Regular VBA Player Bill Bennett recently turned 100. Being a bridge player of course he chose to spend his 100th birthday out playing bridge!
Bill says he started playing bridge before the war (WW2 of course) so he’s been playing for over 80 years. He played a lot of bridge during the war; he was in the (British) military for the duration, in the medical corps.
He served in a lot of different places. Algeria “improved my French a lot there”, Italy “learnt Italian” and later on Burma & India “picked up Urdu”. Before the war he went on an extended youth camp program in then-Nazi Germany and stayed at some massive youth hostel near Cologne (over 1,200 beds). He became fluent in German, made a lot of friends, and quite liked it except for the Hitler Youth leader who shouted a lot and woke them up every day at 530am.
Bill had become a Warrant Officer and head steward at an army hospital when they threatened him with promotion to Regimental Sergeant Major. That’s the most senior NCO rank, and naturally the person who has exactly no friends. He wasn’t very keen on that idea so he applied to go to officer school, and was accepted and sent back to England for training. It was as an officer that he was packed off to Burma and India.
His dad was a factory manager and he’s obviously a very intelligent man, but even so he had no real thought of going to university when he was at school. Maybe 1 or 2 students from his school went to Uni each year. But during the war he thought the doctors were really no cleverer than he was, and he discovered he liked the job they did. After the war, he got a grant from the British Government to study medicine. The grant wasn’t much but it was enough to get him through.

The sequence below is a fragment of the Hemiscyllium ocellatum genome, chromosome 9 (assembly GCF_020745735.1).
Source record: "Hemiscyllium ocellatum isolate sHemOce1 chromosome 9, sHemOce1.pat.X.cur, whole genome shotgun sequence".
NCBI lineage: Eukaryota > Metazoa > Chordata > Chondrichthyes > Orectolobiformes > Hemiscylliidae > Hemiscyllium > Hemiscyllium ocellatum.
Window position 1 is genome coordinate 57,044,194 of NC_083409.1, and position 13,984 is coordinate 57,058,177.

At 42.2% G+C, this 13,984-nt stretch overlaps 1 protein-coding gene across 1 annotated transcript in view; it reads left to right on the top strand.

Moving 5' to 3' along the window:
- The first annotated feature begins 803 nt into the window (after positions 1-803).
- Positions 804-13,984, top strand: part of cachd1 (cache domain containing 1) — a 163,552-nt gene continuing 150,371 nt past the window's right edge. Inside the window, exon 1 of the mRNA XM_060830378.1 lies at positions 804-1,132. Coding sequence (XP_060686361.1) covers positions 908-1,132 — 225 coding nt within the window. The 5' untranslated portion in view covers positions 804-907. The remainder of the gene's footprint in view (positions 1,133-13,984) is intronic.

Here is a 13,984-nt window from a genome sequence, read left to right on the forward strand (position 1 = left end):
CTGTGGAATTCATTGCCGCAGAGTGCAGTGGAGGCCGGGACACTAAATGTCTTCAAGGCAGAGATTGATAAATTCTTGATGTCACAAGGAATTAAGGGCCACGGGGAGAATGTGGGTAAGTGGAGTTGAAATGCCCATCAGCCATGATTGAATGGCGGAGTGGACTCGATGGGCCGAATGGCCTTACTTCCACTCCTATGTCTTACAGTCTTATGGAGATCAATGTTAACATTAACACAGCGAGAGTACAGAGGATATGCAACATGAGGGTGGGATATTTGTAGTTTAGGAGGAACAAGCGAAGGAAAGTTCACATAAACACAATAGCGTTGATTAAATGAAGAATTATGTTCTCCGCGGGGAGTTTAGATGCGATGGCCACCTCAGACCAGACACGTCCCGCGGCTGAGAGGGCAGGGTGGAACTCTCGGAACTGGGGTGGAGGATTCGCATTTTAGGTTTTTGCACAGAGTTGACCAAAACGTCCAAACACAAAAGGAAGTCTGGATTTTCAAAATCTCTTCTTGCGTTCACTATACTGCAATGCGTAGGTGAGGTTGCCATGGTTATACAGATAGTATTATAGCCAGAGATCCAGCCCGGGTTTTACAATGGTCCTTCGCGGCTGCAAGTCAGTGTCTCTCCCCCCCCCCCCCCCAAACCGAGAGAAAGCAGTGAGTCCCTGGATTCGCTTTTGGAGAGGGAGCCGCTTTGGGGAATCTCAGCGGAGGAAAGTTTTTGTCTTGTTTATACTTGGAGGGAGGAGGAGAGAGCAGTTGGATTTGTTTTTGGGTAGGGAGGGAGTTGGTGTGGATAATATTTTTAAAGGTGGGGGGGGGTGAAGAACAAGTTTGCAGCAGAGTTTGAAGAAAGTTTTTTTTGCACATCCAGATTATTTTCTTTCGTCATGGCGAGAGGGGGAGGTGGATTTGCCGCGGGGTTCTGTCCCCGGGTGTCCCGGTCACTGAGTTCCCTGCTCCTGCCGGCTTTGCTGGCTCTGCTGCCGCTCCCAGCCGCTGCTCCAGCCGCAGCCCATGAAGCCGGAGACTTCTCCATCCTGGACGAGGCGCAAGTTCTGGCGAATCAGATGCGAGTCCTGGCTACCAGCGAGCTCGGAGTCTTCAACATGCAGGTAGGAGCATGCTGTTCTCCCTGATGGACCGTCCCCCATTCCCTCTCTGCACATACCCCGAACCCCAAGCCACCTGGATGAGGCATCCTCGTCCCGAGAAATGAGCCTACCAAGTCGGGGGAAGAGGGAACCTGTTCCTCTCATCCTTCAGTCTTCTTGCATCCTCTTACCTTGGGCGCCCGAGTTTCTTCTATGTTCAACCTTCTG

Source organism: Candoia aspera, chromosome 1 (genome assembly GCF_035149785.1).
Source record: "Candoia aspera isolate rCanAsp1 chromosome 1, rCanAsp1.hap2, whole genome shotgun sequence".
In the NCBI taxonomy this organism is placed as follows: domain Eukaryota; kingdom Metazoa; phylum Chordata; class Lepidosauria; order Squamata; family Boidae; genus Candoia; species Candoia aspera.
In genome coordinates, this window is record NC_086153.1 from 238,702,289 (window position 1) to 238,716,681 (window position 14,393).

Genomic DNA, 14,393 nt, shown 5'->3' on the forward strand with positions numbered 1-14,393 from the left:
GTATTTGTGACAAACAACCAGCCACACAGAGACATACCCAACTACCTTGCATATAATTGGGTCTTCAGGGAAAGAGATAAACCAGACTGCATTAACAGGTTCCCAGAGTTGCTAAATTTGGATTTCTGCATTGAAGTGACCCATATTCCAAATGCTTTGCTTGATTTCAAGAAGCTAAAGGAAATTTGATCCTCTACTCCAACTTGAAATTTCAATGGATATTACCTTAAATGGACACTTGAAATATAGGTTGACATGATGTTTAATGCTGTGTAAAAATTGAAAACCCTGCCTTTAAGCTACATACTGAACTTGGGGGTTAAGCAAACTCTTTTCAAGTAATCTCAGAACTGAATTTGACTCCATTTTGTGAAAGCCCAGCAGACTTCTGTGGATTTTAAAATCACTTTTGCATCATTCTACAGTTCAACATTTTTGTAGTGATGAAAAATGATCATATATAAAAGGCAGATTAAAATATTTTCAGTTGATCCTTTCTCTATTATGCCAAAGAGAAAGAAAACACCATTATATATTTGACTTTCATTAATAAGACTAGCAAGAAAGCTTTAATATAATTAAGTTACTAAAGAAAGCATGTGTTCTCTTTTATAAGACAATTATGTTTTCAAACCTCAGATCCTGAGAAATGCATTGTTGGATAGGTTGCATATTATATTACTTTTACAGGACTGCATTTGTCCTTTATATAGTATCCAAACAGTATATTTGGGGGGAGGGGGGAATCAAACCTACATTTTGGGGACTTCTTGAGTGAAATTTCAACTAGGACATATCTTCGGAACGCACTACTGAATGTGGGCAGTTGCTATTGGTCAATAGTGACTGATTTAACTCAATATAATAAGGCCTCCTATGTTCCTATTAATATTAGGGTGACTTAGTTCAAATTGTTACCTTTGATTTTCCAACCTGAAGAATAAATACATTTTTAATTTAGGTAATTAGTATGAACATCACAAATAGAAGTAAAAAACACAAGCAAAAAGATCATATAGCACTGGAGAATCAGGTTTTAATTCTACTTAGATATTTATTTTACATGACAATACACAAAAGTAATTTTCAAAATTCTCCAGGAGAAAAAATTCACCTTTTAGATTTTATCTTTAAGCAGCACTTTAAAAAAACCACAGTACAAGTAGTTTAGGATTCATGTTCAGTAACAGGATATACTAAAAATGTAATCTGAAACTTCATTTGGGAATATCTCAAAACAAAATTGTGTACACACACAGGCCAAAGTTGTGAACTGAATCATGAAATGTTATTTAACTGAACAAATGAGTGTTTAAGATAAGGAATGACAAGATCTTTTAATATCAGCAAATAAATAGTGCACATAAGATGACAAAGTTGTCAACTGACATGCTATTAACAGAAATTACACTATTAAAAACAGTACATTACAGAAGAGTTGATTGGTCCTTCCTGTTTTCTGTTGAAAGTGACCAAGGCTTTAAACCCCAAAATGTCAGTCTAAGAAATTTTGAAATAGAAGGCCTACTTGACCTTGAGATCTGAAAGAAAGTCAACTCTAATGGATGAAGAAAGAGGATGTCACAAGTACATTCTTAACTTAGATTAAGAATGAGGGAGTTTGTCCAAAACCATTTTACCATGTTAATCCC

Still, he found that being a GP in postwar England wasn’t a great deal. The pay wasn’t very good and the specialists really treated the GPs pretty poorly. A friend of his wrote from Australia and told him how good life in Australia was so he and his wife became “10 pound poms” and migrated.
He had his practice in Clayton. He had a lot of Italian patients, so his Italian came in very handy. Later on he had a lot of Greek patients, so naturally he picked up Greek. He was, I imagine, a very popular GP – an English doctor who could treat a lot of patients in their own language. After Monash University was built, he got a lot of academics as patients (he didn’t have to learn any new languages for them but he did enjoy treating them and made some new friends)
At 100 he has trouble with his eyesight and can’t see the cards very well (everyone calls out their cards for him), but his hearing is good as is his memory, and he still plays a good game of bridge.
What a remarkable man, and what a remarkable life he’s led.